For every Ezekiel Elliott, there are plenty of rookie players who struggle to make a smooth transition from college to the NFL. For some, it simply takes a season to get adjusted before they can make a real impact. These are the players who made the biggest improvement in 2016 after poor rookie campaigns the season prior.
1. John Miller, G, Buffalo Bills
2015 overall grade: 38.7
2016 overall grade: 77.8
Now firmly entrenched as the Bills’ starting RG, Miller’s rookie season was one to forget, plagued by nagging injuries that had an effect on his play, in particular his run blocking. Bills running backs averaged only 3.9 yards per carry rushing in his direction, and his run-blocking grade ranked 84th among guards, with Miller perhaps struggling to adjust to such a diverse rushing attack. He turned it around in 2016, however, shooting up to 24th among guards in terms of PFF grade as a run blocker, missing only 18 snaps. Overall, he made the step up to a solid, dependable player, with his grade improving from a dismal 38.7 to 77.8.
2. Jalen Collins, CB, Atlanta Falcons
2015 overall grade: 44.2
2016 overall grade: 81.6
With star cornerback Desmond Trufant going down injured halfway through the 2016 season, it was left to Collins to step up as a starter for the Falcons’ playoff run. Despite not playing until Week 9, Collins finished the season ranked as the 25th CB in PFF grading. His 81.6 grade dramatically eclipsed an ugly rookie mark of 44.2, thanks to several notable big plays for the Falcons both down the stretch and throughout their playoff push. His nine pass breakups from Week 9 onwards were tied for second-most among all CBs, adding two interceptions into the mix, too. His forced fumble on Packers FB Aaron Ripkowski in the playoffs was one of the defining moments of the NFC Championship game.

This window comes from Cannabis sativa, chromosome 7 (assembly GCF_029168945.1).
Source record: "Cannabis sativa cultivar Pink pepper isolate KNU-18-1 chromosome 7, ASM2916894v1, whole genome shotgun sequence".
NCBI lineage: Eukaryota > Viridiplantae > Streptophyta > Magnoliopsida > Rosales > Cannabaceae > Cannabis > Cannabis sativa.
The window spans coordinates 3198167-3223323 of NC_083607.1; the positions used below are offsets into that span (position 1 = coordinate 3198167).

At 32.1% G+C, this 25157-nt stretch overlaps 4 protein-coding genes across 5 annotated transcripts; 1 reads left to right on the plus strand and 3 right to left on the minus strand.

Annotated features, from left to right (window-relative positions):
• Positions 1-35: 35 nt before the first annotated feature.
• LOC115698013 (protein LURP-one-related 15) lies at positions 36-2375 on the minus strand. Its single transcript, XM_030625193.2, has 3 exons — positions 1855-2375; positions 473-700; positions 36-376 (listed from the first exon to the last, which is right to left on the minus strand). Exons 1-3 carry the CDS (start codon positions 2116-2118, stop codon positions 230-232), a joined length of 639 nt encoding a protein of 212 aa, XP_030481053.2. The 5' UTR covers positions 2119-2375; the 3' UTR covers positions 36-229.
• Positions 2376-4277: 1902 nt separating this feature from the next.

3. Jake Ryan, LB Green Bay Packers
2015 overall grade: 42.5
2016 overall grade: 76.4
Ryan struggled in 2015 after taking over the starting inside linebacker role from Nate Palmer. His weakness proved to be in pass coverage, allowing 83.3 percent of targets thrown his way to be caught for a passer rating of 135.5, or around 30 points higher than the average for linebackers. It wasn’t just coverage, though, with few real impact plays in any area, including just one solitary hurry on the blitz. 2016 saw him jump from a 42.5 grade to 76.4 thanks to cleaning up his pass coverage and making strides against the run, too, recording a stop on 9.8 percent of all run plays and missing only two tackles all season.
4. Landon Collins, S, New York Giants
2015 overall grade: 58.0
2016 overall grade: 91.7
PFF’s Breakout Player of the Year, no player had a bigger year-on-year improvement than Collins, who transformed his 58.0 season grade in 2015 to finishing second among all safeties in 2016 with a 91.7 grade. Much of his success in 2016 owed to the Giants’ decision to move him closer to the line of scrimmage as a box safety, cutting the percentage of his snaps spent as a deep-lying free safety from 56% in 2015 to 37% in 2016. His 49 defensive stops led all safeties, as did his five sacks. Despite making his name as an elite run defender, he also made improvements in coverage too, becoming more of a factor in that regard when used in man coverage underneath and in short, rather than deep zones.
— PFF (@PFF) January 24, 2017
5. Shaq Mason, G, New England Patriots
2015 overall grade: 50.7
2016 overall grade: 84.0